We think that the commitment was sufficient under section 872 of the Penal Code. But even if it were not, it does not follow that the defendant is entitled to a discharge on habeas corpus. The defendant was prosecuted by information in the superior court of Alameda county, and was found guilty of the crime of manslaughter. By section 995 of the Penal Code it is provided that an information must be set aside by the court in two cases only. (1) When, before the filing thereof, the defendant had not been legally committed by a magistrate; and (2) when the information is not signed by the district attorney of the county. By the following section it is provided that if a motion to set aside the information is not made, the defendant is precluded from afterwards taking these objections. When the defendant in this case was arraigned and pleaded not guilty, and did not move to set aside the information, he was thereby precluded from taking the objection that he had not been examined and committed. in the manner required by law.

3. The third ground relied upon by the petitioner is that the charge against him had been presented to the grand jury and the bill dismissed. The contention is that, by virtue of section 942 of the Penal Code, the dismissal of the bill by the grand jury was an end of the prosecution, without an order of the court resubmitting it. By section 1382 of the same Code it is provided that "the court, unless good cause to the contrary is shown, must order the prosecution to be dismissed in the following cases: (1) When a person has been held to answer for a public offense, if an indictment is not found or an information filed against him within thirty days thereafter." The information was filed by the district attorney within 30 days after the commitment of the defendant, and we think the district attorney had a right under the statute to file it. The previous action of the grand jury in examining the case, and ignoring the bill, did not take away his statutory right. See Ex parte Clarke, 54 Cal. 415.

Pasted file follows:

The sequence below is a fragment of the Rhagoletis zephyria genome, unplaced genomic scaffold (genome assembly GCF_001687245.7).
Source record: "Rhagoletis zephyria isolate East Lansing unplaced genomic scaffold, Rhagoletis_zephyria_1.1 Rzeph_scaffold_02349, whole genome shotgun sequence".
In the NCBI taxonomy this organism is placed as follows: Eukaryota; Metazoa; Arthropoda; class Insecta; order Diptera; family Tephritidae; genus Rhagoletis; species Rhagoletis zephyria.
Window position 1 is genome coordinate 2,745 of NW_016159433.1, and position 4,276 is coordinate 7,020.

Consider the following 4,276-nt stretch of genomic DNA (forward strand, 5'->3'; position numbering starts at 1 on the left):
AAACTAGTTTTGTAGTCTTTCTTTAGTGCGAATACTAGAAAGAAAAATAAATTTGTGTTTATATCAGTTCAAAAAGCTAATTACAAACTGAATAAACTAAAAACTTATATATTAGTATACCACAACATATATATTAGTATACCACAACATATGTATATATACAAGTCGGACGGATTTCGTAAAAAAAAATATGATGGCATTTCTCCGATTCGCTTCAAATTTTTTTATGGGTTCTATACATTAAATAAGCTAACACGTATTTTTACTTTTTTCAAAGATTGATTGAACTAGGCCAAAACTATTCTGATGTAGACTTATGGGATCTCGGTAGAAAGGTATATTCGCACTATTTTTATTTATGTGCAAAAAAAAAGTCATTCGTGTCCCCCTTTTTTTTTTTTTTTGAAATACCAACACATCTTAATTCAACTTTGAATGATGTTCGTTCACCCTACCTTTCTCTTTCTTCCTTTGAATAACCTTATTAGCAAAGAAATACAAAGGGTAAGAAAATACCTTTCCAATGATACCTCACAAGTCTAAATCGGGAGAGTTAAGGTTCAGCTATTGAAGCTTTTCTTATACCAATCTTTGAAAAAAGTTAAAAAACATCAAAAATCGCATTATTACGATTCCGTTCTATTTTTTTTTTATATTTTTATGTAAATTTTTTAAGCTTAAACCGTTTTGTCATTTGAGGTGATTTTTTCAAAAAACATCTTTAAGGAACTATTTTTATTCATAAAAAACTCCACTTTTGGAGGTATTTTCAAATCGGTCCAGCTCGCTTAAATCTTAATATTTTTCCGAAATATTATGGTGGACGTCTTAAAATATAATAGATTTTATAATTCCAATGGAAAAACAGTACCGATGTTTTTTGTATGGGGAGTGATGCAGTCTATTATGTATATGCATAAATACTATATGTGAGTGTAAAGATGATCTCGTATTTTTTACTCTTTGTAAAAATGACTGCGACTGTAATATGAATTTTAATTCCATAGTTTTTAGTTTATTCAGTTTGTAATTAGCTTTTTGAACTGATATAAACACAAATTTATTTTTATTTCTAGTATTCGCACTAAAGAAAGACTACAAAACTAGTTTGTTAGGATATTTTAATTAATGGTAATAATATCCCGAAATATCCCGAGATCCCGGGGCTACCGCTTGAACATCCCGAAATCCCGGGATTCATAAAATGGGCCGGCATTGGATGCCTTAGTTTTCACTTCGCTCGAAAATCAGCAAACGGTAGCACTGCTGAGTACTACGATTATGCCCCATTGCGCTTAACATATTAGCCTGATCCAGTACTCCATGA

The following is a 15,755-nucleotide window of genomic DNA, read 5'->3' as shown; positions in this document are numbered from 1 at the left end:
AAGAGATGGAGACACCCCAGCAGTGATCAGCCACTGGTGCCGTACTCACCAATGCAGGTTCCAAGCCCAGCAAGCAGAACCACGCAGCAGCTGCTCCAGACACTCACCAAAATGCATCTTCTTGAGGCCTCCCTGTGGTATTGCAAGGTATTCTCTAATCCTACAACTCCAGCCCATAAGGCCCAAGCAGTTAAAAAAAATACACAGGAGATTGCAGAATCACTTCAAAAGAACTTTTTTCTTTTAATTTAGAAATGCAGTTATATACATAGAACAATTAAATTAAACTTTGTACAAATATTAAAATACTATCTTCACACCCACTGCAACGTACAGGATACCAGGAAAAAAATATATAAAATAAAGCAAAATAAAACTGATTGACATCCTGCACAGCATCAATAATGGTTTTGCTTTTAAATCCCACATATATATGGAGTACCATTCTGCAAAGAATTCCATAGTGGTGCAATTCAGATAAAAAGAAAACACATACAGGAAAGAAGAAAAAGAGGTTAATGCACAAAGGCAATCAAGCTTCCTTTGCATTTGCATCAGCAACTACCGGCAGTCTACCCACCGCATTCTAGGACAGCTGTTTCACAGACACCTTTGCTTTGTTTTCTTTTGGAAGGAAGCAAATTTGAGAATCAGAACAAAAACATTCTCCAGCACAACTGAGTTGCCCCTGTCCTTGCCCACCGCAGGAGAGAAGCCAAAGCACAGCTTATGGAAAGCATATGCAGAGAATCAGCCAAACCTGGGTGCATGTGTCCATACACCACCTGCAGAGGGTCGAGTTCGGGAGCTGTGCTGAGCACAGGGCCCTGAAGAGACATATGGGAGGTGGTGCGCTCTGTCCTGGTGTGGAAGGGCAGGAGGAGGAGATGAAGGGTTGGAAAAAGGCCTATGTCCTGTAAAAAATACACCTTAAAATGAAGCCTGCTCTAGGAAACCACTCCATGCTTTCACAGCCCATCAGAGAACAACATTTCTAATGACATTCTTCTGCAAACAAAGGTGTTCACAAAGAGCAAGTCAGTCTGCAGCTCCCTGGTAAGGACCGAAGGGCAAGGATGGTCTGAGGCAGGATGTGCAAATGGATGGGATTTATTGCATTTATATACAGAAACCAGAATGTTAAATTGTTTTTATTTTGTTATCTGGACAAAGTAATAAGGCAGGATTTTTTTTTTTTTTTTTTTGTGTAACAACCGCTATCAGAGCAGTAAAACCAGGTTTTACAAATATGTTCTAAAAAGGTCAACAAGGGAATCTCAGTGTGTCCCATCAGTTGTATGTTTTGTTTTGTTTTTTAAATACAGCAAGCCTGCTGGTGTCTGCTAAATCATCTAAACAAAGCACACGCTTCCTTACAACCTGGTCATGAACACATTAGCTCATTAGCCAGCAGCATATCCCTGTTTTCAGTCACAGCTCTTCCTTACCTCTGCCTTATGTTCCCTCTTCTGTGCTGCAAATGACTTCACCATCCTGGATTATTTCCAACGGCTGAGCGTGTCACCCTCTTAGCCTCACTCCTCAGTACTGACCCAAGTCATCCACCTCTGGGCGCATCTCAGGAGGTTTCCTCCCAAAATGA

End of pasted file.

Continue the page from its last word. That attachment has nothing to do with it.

4. The last point made is that the information does not charge any offense. We think there is a crime charged in the information, and therefore the point is not well taken.

Our judgment is that the prisoner should be remanded, and the writ dismissed. It is so ordered.

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(65 Cal. 169)

HOWELL v. FOSTER. (No. 9,032.)

Filed April 30, 1884

Where a verified complaint alleges the wrongful attachment of certain property by defendant, and the verified answer admits the attachment, but avers that said property has been replevied by plaintiff, and affirmatively alleges defendant's right to the return of such property, it is error for the trial court to allow an amendment to the complaint striking out the portions thereof which refer to such property, and to strike out the portions of defendant's answer referring thereto, thereby taking from defendant an opportunity to try the question of his right to the return of such property.

Where one man farms land of another, and agrees to give the owner a part of the crop raised, for use of the land, he and the owner, in the absence of stipulation, become tenants in common of the crop raised. But the parties may so agree as to secure to the owner of the land the ownership of the product until the performance of a certain stated condition. In the latter case the tenant has no attachable interest until performance of the condition.